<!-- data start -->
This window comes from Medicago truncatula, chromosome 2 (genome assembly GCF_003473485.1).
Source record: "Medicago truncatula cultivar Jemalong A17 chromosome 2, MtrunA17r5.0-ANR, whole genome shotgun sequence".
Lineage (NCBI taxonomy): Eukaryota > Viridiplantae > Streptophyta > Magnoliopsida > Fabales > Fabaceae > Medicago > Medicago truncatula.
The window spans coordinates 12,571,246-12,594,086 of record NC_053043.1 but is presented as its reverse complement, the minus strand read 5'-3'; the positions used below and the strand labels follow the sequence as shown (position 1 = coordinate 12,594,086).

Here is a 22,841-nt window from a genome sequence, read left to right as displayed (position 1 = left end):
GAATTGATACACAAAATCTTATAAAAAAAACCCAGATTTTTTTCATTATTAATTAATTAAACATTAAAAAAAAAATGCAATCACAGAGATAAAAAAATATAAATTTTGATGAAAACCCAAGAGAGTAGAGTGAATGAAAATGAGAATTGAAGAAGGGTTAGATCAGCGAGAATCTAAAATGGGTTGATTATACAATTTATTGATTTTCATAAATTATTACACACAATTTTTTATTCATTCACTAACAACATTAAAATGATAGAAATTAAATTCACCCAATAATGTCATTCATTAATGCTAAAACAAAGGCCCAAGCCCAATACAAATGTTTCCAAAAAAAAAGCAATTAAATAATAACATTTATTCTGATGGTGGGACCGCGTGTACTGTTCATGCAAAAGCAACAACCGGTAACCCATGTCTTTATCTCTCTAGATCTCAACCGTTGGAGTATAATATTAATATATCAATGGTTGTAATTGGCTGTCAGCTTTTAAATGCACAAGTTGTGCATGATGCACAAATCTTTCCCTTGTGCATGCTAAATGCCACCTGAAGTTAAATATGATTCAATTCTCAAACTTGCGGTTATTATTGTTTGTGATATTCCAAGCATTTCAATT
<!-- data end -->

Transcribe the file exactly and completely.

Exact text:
This window comes from Medicago truncatula, chromosome 2 (genome assembly GCF_003473485.1).
Source record: "Medicago truncatula cultivar Jemalong A17 chromosome 2, MtrunA17r5.0-ANR, whole genome shotgun sequence".
Lineage (NCBI taxonomy): Eukaryota > Viridiplantae > Streptophyta > Magnoliopsida > Fabales > Fabaceae > Medicago > Medicago truncatula.
The window spans coordinates 12,571,246-12,594,086 of record NC_053043.1 but is presented as its reverse complement, the minus strand read 5'-3'; the positions used below and the strand labels follow the sequence as shown (position 1 = coordinate 12,594,086).

Here is a 22,841-nt window from a genome sequence, read left to right as displayed (position 1 = left end):
GAATTGATACACAAAATCTTATAAAAAAAACCCAGATTTTTTTCATTATTAATTAATTAAACATTAAAAAAAAAATGCAATCACAGAGATAAAAAAATATAAATTTTGATGAAAACCCAAGAGAGTAGAGTGAATGAAAATGAGAATTGAAGAAGGGTTAGATCAGCGAGAATCTAAAATGGGTTGATTATACAATTTATTGATTTTCATAAATTATTACACACAATTTTTTATTCATTCACTAACAACATTAAAATGATAGAAATTAAATTCACCCAATAATGTCATTCATTAATGCTAAAACAAAGGCCCAAGCCCAATACAAATGTTTCCAAAAAAAAAGCAATTAAATAATAACATTTATTCTGATGGTGGGACCGCGTGTACTGTTCATGCAAAAGCAACAACCGGTAACCCATGTCTTTATCTCTCTAGATCTCAACCGTTGGAGTATAATATTAATATATCAATGGTTGTAATTGGCTGTCAGCTTTTAAATGCACAAGTTGTGCATGATGCACAAATCTTTCCCTTGTGCATGCTAAATGCCACCTGAAGTTAAATATGATTCAATTCTCAAACTTGCGGTTATTATTGTTTGTGATATTCCAAGCATTTCAATT